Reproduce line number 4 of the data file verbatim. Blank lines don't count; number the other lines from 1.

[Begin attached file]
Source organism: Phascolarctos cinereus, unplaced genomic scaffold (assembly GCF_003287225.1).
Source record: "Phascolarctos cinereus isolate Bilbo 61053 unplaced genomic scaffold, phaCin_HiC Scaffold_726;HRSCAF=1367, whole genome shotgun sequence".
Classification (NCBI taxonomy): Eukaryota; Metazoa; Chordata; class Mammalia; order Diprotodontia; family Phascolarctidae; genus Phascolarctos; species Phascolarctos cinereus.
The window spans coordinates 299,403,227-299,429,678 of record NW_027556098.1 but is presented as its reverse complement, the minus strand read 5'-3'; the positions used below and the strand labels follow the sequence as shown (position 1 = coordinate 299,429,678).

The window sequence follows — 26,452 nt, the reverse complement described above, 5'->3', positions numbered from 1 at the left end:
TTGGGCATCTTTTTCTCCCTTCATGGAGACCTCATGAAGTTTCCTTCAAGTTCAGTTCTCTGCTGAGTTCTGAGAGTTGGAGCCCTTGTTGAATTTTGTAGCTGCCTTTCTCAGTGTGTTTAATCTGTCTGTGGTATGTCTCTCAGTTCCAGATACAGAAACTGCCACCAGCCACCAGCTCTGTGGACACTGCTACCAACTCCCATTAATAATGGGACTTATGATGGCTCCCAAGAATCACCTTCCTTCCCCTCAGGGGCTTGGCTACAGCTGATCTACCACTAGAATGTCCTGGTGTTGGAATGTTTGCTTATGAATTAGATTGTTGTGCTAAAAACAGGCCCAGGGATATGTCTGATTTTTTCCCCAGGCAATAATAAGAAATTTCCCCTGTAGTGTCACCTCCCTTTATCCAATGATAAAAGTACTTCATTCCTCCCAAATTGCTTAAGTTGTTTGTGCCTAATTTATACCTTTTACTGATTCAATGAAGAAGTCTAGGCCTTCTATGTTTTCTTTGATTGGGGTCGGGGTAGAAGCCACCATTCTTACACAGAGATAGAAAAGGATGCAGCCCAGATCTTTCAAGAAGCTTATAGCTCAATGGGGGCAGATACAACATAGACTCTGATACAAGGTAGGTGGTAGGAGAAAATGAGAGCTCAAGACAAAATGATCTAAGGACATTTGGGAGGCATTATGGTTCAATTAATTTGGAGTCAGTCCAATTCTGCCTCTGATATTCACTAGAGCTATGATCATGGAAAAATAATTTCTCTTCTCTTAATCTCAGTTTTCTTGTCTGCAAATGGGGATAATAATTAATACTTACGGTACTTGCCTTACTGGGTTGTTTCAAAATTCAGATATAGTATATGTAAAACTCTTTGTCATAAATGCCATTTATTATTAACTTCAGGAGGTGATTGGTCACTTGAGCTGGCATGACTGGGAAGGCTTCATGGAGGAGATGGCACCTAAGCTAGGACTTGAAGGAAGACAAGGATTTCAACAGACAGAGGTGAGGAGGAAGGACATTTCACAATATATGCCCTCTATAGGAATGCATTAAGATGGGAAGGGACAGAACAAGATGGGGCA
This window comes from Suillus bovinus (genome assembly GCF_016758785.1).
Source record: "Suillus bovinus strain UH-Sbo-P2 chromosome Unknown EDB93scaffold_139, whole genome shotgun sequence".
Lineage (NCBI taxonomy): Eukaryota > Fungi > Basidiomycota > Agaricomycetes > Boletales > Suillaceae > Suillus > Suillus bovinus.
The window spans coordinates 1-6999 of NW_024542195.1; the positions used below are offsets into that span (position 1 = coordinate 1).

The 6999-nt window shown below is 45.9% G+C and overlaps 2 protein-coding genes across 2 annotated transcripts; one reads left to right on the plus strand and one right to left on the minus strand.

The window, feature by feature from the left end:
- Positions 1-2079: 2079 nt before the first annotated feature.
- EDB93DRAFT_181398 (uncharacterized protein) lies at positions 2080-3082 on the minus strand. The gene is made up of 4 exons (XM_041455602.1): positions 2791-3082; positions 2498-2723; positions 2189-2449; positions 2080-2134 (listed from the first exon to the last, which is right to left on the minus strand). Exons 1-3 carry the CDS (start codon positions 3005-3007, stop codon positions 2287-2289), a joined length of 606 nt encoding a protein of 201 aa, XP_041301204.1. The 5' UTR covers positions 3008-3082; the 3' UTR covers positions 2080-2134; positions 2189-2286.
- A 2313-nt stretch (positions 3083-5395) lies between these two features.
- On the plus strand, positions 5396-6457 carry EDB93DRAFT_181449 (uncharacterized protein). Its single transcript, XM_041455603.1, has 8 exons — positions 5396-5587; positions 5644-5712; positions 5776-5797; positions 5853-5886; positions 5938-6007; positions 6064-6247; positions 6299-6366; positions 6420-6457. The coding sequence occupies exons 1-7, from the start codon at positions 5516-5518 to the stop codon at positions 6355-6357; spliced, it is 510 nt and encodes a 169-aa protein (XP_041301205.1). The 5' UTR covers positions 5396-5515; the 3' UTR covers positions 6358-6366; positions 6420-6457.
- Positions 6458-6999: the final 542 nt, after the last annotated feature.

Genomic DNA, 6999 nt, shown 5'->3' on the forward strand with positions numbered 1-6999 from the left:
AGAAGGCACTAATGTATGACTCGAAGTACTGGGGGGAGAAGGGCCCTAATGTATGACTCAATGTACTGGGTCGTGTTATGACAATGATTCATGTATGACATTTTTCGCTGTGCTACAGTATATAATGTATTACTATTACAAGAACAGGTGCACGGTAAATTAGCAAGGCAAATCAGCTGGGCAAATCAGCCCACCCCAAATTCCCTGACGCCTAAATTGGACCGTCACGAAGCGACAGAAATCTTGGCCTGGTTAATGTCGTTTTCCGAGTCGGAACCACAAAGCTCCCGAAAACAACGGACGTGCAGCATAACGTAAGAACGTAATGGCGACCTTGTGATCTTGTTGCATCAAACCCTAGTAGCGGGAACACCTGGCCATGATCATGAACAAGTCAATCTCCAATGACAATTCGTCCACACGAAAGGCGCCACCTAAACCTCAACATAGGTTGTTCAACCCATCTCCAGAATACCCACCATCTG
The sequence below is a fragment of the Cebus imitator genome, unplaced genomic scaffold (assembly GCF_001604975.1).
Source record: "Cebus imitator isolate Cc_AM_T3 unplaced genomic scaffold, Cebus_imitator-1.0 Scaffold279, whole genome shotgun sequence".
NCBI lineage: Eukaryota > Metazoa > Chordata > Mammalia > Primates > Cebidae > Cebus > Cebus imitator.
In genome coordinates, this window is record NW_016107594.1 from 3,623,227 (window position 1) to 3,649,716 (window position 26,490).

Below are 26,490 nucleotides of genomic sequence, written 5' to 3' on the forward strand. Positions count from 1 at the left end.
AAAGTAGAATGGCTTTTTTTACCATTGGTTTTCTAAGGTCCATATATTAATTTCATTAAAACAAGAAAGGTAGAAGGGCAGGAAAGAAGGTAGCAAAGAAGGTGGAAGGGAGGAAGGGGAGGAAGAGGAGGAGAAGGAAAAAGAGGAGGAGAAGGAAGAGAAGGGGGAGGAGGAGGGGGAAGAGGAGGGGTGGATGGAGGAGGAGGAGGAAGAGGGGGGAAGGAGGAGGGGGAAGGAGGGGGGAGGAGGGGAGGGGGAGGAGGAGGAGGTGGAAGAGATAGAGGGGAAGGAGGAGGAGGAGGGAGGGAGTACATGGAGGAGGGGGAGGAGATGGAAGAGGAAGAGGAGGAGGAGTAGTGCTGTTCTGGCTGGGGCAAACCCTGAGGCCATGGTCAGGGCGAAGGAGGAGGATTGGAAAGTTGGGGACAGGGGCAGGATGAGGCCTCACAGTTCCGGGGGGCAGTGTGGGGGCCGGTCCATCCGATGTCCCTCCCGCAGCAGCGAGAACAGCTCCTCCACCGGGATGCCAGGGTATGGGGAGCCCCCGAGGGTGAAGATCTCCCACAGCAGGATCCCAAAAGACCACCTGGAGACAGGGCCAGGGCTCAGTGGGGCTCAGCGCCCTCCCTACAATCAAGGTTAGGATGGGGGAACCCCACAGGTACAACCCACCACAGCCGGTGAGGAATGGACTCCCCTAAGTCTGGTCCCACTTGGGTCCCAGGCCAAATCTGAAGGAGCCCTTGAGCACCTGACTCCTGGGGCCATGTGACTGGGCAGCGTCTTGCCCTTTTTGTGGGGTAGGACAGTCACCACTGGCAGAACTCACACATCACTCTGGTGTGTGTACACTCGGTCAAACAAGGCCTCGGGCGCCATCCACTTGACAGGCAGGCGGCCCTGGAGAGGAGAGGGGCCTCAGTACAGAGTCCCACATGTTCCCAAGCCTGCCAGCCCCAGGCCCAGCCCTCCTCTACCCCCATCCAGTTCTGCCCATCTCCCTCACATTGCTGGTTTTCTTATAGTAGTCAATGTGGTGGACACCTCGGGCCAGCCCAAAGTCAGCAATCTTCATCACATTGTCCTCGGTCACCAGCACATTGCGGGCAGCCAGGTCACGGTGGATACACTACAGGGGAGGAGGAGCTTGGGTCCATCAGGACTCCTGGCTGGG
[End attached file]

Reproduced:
The window spans coordinates 299,403,227-299,429,678 of record NW_027556098.1 but is presented as its reverse complement, the minus strand read 5'-3'; the positions used below and the strand labels follow the sequence as shown (position 1 = coordinate 299,429,678).